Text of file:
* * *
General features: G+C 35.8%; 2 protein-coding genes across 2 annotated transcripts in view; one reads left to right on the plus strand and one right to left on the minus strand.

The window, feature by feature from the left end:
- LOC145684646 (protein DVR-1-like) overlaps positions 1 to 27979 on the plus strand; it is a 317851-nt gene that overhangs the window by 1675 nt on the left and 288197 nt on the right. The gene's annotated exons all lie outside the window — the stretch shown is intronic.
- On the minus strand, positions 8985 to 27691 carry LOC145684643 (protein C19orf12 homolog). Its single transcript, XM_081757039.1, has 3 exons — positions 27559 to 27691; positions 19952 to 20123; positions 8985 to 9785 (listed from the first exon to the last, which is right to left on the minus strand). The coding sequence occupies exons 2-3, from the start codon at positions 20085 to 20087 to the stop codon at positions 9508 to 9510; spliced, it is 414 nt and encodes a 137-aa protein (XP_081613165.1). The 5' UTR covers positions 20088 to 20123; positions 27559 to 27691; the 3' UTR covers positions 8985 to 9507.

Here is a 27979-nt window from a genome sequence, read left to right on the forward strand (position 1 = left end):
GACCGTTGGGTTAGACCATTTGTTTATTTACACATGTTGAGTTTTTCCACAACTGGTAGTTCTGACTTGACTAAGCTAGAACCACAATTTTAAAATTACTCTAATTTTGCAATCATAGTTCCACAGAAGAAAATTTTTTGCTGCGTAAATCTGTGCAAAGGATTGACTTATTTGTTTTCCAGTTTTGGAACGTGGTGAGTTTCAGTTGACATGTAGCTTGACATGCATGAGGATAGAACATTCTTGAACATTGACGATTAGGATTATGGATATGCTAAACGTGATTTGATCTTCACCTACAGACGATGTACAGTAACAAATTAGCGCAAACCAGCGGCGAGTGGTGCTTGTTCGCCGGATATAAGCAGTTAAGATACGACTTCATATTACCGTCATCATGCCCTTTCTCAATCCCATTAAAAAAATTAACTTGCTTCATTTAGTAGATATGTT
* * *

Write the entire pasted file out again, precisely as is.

General features: G+C 35.8%; 2 protein-coding genes across 2 annotated transcripts in view; one reads left to right on the plus strand and one right to left on the minus strand.

The window, feature by feature from the left end:
- LOC145684646 (protein DVR-1-like) overlaps positions 1 to 27979 on the plus strand; it is a 317851-nt gene that overhangs the window by 1675 nt on the left and 288197 nt on the right. The gene's annotated exons all lie outside the window — the stretch shown is intronic.
- On the minus strand, positions 8985 to 27691 carry LOC145684643 (protein C19orf12 homolog). Its single transcript, XM_081757039.1, has 3 exons — positions 27559 to 27691; positions 19952 to 20123; positions 8985 to 9785 (listed from the first exon to the last, which is right to left on the minus strand). The coding sequence occupies exons 2-3, from the start codon at positions 20085 to 20087 to the stop codon at positions 9508 to 9510; spliced, it is 414 nt and encodes a 137-aa protein (XP_081613165.1). The 5' UTR covers positions 20088 to 20123; positions 27559 to 27691; the 3' UTR covers positions 8985 to 9507.

Here is a 27979-nt window from a genome sequence, read left to right on the forward strand (position 1 = left end):
GACCGTTGGGTTAGACCATTTGTTTATTTACACATGTTGAGTTTTTCCACAACTGGTAGTTCTGACTTGACTAAGCTAGAACCACAATTTTAAAATTACTCTAATTTTGCAATCATAGTTCCACAGAAGAAAATTTTTTGCTGCGTAAATCTGTGCAAAGGATTGACTTATTTGTTTTCCAGTTTTGGAACGTGGTGAGTTTCAGTTGACATGTAGCTTGACATGCATGAGGATAGAACATTCTTGAACATTGACGATTAGGATTATGGATATGCTAAACGTGATTTGATCTTCACCTACAGACGATGTACAGTAACAAATTAGCGCAAACCAGCGGCGAGTGGTGCTTGTTCGCCGGATATAAGCAGTTAAGATACGACTTCATATTACCGTCATCATGCCCTTTCTCAATCCCATTAAAAAAATTAACTTGCTTCATTTAGTAGATATGTT